Much has been said and written during the past week regarding Senator Ted Cruz’ (R-Texas) stance against using military drones to target U.S. citizens on American soil. Sen. Cruz, never one to make a statement and walk away, this week filed legislation as an amendment to the Senate budget bill that would “prohibit using drones to kill U.S. citizens in the United States unless they present an imminent threat of death or serious bodily injury to another individual.”
It seems obvious, but we have to say it anyway.
First of all, if the government (federal, state or local) is using military drones in the U.S. against American citizens, we have a much more serious problem. That is the issue that should be dominating the airwaves and media sites. Instead, both media and political pundits have chosen to go on the attack against Sen. Cruz, mainly by questioning his intelligence.
Obviously, Sen. Cruz felt there was a need to make this a national issue. While we are not privy to all the intelligence reports that cross the desk of a U.S. Senator, it has been our experience that where there is smoke, there is usually fire. We do not believe this was a random issue Sen. Cruz pulled out of thin air in order to make political points. More than likely, the government is already using military drones in the U.S. and it is highly probable that at least one federal agency issued a high-level contingency plan on expanding those operations against U.S. citizens. If that hypothesis is close to being correct, it would explain both Sen. Cruz’ remarks on the Senate floor and subsequent legislation.
Contrary to much of the commentary on this issue, we do not feel Sen. Cruz’ amendment goes far enough, as it leaves a loophole that opens the door to abuse by the government on the people it represents by suspending due process against American citizens — allowing government agents to serve as judge, jury and executioner at the push of a button from the security of the Situation Room. And if you do not think government intelligence is ever wrong when it comes to perceived threats of imminent danger, a decade after declaring war based solely on “reliable” intelligence; we are still looking for the weapons of mass destruction in Iraq.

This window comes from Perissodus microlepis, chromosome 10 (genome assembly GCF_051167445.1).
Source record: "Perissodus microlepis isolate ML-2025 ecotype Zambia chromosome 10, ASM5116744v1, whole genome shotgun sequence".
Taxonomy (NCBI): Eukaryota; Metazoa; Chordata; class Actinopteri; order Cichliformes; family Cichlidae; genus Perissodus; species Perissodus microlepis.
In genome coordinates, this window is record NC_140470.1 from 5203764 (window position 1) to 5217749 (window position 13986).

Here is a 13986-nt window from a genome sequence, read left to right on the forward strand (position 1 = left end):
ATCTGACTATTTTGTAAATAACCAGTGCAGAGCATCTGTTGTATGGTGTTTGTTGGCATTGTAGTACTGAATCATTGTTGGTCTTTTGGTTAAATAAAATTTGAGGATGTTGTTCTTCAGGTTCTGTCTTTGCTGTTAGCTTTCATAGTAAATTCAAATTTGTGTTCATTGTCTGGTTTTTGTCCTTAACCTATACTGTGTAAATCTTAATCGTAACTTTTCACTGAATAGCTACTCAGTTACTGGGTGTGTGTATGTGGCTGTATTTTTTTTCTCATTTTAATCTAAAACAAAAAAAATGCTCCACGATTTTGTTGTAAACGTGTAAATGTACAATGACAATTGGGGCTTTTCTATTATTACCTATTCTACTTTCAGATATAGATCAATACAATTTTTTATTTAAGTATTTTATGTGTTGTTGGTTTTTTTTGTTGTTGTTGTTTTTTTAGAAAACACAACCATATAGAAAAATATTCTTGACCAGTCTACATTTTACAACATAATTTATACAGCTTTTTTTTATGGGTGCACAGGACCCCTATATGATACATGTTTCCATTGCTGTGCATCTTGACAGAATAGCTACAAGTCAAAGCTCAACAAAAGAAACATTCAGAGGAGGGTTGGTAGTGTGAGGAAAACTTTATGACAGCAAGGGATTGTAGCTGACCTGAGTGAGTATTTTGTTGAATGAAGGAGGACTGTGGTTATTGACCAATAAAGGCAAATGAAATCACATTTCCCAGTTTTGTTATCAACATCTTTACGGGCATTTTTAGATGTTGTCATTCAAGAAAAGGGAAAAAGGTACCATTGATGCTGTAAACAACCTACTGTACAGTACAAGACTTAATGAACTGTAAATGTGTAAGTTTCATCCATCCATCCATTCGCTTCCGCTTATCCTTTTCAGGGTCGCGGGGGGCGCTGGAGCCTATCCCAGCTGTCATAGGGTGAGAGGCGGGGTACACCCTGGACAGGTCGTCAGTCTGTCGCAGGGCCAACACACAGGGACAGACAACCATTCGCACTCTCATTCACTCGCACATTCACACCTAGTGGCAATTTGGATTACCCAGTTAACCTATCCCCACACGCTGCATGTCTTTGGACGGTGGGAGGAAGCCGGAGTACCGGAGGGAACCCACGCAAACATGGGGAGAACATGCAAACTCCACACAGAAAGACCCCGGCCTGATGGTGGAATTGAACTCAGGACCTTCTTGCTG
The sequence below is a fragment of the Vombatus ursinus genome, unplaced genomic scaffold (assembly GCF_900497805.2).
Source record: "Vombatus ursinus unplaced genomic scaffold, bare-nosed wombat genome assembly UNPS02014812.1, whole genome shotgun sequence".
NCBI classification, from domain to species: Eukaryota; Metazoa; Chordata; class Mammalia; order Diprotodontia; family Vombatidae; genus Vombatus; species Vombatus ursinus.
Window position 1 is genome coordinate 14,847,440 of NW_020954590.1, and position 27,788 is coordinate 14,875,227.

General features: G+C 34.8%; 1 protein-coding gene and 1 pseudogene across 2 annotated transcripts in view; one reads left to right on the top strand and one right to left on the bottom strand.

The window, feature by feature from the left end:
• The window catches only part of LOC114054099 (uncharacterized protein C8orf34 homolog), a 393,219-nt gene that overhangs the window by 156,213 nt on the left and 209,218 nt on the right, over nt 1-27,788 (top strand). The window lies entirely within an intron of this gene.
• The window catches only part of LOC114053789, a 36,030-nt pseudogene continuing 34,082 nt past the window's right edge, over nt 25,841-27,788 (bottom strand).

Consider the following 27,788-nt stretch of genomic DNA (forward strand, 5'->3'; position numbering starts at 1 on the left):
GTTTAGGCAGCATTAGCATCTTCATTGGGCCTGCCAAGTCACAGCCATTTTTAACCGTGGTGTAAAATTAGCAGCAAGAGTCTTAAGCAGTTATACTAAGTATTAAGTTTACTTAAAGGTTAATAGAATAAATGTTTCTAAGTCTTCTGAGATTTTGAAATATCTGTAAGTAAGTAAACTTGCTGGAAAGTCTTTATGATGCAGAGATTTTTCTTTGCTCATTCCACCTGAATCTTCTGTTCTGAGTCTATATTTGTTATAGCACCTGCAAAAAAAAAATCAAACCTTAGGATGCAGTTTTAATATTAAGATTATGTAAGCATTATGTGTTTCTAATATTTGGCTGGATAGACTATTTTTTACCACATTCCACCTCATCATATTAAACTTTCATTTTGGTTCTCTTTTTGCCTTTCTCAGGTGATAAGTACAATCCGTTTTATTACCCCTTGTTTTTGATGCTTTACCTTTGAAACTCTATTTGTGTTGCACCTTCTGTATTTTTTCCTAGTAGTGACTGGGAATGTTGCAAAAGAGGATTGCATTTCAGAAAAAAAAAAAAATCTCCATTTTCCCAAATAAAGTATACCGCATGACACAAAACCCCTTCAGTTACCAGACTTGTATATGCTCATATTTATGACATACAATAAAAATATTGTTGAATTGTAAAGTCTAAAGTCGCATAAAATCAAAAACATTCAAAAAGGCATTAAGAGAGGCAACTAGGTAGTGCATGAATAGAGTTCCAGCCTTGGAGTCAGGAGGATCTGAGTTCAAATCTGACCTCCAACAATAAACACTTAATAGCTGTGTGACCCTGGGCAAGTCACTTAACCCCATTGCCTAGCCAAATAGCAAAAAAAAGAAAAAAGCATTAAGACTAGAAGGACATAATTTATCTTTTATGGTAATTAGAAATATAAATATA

Indeed, unmanned military drones have saved countless American lives on the battlefields in Iraq and Afghanistan as both an intelligence-gathering tool and a lethal weapon against our enemies.
But it is absolutely chilling to think now that our 10-year war in the Middle East is coming to a close, our government would even consider using these military weapons against American citizens — on our home soil, no less. That in itself should be considered a declaration of war by the government on the American people.
Sen. Cruz was right to take a stand. But he does not go far enough. Military drones should be reserved for what they were intended — the battlefield. Regardless of what intentions may be behind the government’s contingencies, there is no justification for deploying drones against American citizens on U.S. soil — under any circumstances.
In the prelude to the Revolutionary War, Founding Father Benjamin Franklin said it best when he proposed a proposition before the Pennsylvania Assembly in 1775: "Those who would give up essential liberty to purchase a little temporary safety, deserve neither liberty nor safety."
It was relevant during the creation of this great nation. It still rings true today.